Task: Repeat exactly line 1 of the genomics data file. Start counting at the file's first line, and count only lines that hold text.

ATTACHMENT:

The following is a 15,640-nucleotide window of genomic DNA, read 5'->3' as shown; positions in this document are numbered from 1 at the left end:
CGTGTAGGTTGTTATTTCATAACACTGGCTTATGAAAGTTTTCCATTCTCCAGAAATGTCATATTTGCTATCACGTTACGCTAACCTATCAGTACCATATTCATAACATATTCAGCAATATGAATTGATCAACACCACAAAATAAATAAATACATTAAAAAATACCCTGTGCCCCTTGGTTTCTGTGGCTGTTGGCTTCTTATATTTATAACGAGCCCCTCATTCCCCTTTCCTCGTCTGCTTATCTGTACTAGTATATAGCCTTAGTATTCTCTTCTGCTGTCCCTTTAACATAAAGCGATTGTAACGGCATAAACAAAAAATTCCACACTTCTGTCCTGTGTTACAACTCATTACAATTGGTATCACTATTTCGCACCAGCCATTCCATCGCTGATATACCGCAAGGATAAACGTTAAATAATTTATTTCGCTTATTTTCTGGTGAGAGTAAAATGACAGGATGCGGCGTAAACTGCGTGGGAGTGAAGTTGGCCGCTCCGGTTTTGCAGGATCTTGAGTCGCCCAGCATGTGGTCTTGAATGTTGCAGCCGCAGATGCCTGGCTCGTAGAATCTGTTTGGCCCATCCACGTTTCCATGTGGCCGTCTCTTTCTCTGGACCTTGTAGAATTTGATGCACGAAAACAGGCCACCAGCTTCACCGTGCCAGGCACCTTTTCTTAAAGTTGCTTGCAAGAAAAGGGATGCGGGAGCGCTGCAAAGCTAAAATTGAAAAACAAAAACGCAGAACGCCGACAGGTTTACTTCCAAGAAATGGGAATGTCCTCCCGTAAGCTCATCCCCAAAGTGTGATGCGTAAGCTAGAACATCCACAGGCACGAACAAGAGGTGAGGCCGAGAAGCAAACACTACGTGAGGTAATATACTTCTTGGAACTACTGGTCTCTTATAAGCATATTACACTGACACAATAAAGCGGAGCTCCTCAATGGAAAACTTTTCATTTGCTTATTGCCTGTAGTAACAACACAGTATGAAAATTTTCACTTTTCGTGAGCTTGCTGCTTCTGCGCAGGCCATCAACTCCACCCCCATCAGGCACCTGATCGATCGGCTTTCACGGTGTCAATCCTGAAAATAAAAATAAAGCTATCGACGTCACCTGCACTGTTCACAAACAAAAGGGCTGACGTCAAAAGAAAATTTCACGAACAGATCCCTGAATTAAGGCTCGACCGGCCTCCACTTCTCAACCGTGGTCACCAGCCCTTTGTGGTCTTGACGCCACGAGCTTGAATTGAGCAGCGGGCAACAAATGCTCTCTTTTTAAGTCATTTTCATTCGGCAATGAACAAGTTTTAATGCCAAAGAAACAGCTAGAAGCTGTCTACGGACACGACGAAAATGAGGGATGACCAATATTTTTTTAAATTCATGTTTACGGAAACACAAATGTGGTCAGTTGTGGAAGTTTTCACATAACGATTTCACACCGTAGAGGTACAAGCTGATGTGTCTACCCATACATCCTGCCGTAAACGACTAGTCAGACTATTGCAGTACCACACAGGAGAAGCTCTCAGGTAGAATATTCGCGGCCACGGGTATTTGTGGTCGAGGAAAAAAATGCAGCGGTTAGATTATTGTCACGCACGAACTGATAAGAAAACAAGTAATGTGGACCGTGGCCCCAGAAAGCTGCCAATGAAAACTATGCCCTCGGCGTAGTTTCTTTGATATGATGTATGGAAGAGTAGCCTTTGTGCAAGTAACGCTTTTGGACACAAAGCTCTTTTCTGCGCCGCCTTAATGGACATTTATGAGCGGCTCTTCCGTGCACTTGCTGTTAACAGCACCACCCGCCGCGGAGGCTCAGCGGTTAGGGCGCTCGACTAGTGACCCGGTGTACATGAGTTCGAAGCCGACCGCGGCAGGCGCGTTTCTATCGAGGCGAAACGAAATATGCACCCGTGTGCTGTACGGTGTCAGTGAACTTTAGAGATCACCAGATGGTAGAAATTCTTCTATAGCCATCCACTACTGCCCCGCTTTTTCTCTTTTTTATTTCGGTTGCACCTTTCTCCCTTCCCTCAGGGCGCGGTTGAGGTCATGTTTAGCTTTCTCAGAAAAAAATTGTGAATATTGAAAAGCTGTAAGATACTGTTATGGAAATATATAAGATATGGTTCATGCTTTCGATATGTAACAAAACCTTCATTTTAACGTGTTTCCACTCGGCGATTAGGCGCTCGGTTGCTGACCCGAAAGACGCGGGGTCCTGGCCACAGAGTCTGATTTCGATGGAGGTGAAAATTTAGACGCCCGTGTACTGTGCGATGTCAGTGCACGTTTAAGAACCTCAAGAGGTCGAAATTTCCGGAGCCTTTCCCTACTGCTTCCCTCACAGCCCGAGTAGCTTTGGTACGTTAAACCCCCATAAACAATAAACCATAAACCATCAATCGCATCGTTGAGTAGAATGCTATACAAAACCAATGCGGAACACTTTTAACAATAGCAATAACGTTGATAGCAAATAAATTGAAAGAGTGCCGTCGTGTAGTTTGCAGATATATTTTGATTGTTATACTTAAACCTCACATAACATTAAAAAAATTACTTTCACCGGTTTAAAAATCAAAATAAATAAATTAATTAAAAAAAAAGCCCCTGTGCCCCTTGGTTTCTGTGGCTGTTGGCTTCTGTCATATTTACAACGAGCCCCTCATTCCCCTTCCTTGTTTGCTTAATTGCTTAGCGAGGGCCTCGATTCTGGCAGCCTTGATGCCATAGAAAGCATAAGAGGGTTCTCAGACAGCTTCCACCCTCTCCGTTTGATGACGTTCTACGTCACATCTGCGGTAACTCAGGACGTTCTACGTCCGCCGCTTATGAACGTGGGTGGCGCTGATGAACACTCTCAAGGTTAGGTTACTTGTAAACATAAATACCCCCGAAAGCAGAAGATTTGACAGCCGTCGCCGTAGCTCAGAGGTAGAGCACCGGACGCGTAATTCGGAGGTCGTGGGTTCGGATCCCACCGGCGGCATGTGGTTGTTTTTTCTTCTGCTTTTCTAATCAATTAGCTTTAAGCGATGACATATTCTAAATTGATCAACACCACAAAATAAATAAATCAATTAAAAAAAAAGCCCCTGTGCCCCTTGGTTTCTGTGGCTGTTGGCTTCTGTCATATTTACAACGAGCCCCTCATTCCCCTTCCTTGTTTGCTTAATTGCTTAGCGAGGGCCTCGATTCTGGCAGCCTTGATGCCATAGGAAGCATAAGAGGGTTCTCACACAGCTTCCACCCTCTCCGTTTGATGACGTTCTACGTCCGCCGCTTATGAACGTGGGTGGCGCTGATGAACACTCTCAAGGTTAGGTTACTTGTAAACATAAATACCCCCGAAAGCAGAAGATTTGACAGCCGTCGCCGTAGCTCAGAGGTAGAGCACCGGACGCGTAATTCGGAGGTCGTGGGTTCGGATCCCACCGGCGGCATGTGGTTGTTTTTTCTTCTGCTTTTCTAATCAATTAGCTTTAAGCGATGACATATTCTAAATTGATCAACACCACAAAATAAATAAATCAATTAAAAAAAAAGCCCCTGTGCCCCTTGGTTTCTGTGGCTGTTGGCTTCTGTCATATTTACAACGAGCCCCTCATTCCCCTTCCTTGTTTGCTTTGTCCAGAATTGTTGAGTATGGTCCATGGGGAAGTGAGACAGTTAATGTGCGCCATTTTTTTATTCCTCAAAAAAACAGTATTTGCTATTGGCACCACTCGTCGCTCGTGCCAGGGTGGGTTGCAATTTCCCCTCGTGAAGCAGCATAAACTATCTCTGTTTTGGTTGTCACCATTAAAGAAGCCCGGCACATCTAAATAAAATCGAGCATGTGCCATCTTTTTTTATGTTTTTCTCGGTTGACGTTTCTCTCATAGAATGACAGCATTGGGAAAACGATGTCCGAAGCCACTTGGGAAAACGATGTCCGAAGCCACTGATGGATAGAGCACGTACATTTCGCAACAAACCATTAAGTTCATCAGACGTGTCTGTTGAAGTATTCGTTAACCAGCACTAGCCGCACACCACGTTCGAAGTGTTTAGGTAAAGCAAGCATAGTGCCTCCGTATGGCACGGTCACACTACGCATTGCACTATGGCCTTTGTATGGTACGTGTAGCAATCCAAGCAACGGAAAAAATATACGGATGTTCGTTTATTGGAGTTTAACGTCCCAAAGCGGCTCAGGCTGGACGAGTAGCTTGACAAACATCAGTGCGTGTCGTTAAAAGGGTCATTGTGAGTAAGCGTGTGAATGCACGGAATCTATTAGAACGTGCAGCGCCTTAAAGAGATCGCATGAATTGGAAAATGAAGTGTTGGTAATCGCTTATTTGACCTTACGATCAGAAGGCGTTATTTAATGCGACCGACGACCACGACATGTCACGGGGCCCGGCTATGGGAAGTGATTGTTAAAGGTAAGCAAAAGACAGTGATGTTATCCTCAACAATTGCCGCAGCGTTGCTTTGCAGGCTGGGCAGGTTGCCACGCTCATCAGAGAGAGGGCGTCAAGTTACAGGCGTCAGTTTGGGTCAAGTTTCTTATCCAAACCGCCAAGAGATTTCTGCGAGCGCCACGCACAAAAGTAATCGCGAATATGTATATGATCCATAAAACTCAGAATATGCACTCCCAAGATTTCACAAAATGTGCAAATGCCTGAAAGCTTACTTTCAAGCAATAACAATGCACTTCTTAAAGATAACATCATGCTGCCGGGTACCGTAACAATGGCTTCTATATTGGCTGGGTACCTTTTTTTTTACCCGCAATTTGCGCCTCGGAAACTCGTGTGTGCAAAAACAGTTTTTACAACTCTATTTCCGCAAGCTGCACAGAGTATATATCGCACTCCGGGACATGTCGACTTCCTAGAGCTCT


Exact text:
The following is a 15,640-nucleotide window of genomic DNA, read 5'->3' as shown; positions in this document are numbered from 1 at the left end: